When to Prune Lindheimer's Muhly

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Even a dedicated gardener appreciates a plant that needs little attention to look good all season. Lindheimer's muhly grass (Muhlenbergia linheimeri) is a perennial ornamental grass that produces a lush clump of narrow-leaf, blue-green foliage from 2 to 5 feet tall, which sends up tall panicles that start creamy pink, lighten to white and dry to tan over the winter. The plant is suitable for U.S. Department of Agriculture plant hardiness zones 6 through 10. It only needs pruning once a year, to every other year, depending on your climate.

Lindberger's Muhly Culture

  • Lindheimer's muhly grass planted in full sun to light shade in fall or spring soon expands to form a clump 1 to 3 feet wide. The Texas native is drought tolerant once established and blooms from late spring through fall. Leave the foliage and the bloom spike standing through winter to provide seed and shelter for overwintering birds, butterflies and other wildlife.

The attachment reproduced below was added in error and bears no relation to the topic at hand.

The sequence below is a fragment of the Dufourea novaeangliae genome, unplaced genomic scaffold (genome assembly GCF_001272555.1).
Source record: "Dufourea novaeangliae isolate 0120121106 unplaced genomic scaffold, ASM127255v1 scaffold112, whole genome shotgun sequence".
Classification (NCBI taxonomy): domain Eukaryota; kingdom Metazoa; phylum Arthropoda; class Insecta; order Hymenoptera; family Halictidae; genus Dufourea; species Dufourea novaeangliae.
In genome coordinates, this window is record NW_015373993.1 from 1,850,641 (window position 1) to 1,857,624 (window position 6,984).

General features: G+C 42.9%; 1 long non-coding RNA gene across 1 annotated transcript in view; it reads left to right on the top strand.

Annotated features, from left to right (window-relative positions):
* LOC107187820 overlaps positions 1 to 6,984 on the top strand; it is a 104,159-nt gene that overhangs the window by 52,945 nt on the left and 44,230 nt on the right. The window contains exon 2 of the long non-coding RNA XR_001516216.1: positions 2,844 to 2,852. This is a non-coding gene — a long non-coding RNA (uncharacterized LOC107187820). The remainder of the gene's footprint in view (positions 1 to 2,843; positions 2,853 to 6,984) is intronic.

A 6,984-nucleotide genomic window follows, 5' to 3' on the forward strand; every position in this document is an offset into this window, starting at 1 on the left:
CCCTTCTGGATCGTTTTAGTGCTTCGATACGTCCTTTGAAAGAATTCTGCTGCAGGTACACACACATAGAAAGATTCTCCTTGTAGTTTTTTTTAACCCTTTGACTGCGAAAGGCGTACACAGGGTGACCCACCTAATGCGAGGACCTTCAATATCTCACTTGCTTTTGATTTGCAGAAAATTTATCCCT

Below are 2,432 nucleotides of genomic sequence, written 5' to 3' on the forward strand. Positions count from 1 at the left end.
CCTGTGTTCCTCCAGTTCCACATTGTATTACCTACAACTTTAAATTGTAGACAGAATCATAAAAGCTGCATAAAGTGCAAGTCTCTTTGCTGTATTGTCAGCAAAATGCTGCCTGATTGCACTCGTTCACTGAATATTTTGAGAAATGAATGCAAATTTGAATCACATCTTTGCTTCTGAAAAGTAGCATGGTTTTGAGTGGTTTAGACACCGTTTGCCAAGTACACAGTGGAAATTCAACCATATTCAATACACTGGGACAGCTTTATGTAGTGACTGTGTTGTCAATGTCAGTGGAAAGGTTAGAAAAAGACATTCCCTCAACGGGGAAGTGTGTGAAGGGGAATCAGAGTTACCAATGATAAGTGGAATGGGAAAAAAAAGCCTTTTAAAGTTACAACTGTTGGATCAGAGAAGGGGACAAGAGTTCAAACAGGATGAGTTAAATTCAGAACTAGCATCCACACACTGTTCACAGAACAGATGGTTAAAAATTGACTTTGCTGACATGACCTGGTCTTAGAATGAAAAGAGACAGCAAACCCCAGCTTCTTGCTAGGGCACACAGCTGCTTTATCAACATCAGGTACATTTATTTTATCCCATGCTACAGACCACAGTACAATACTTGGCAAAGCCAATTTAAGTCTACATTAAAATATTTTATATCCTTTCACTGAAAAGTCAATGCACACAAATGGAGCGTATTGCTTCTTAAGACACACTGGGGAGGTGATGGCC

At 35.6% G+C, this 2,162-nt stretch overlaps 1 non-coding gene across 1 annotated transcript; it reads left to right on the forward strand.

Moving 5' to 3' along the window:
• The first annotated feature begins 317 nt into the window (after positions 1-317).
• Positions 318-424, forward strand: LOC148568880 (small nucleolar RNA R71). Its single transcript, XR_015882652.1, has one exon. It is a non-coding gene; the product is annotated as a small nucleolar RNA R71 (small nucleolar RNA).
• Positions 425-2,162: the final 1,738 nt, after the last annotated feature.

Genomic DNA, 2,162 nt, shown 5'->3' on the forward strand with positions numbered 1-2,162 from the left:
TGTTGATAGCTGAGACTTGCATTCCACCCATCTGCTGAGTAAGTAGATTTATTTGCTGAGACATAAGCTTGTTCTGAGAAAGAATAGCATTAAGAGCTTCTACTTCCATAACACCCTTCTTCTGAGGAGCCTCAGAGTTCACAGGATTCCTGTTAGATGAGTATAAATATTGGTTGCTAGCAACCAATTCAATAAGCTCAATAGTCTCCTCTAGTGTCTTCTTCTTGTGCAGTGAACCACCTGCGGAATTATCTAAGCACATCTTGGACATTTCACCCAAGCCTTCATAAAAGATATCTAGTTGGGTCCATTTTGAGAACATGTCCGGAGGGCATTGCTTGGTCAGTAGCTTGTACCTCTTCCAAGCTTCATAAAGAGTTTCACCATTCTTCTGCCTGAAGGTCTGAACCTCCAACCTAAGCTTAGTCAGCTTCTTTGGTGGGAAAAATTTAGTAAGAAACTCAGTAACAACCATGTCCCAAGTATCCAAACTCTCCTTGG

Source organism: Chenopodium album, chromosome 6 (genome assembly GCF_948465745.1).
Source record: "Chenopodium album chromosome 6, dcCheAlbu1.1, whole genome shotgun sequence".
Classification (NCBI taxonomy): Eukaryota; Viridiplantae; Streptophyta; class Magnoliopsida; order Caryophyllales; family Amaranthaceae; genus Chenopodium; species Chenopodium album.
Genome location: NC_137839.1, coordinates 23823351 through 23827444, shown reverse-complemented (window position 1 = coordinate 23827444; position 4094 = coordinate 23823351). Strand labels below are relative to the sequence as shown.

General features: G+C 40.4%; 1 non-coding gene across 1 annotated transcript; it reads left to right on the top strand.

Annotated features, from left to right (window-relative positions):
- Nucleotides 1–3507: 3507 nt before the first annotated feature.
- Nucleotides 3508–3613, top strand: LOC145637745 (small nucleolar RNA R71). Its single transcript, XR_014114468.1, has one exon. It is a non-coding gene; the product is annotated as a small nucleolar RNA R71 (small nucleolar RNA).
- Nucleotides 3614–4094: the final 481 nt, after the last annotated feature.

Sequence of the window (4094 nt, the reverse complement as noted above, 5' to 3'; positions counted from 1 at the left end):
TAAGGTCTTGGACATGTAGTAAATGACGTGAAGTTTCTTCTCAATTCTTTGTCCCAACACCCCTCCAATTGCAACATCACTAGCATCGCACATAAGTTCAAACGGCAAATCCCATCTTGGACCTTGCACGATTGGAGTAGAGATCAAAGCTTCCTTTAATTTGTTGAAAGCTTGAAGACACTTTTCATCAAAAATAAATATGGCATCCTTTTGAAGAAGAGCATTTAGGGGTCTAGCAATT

Late Winter Pruning

  • Late winter, before new shoots begin to push through old, tan foliage is the time to prune Lindheimer's muhly grass. Stalks should be cut to about 14 inches high, parallel to the ground, all the way across with sturdy hedge shears. Disinfect shears before and after pruning with a solution of alcohol and water to avoid spreading disease. Lindheimer's muhly can be slow to grow back if you cut it to a few inches above the ground as is common with ornamental grasses. Depending on how large your plants are, a little prep work before you start can save you a big cleanup. Holding all the stalks upright and wrapping them from the center up in masking tape or twine makes cutting and haul away a breeze.

Every Other Year

  • Lindheimer's muhly is semi-evergreen. This means it ranges from fully dormant, dead foliage each winter at the low end of its hardiness range to having foliage that stays green year-round in frost-free areas. When your Lindheimer's muhly grass is green all winter, you can get by with just clearing out the dead flower stalks, which will go tan and look dry by late fall. Combing through the plants while wearing gloves with rubberized palms or with a leaf rake removes dead foliage and old flowering stalks, technically called inflorescences, to give the plant a neat look for the new growing season. Cut back every other year, just to refresh the plant.

A Little Late

  • Late winter to early spring can be a busy time in the garden. When your Lindheimer's muhly grass needs a trim, but starts to put on new growth before you manage to get your shears out of the shed, you're not stuck looking at tatty old growth all year. Careful cutting above the tips of the new shoots gives the plant a fresh look going into late spring and summer.

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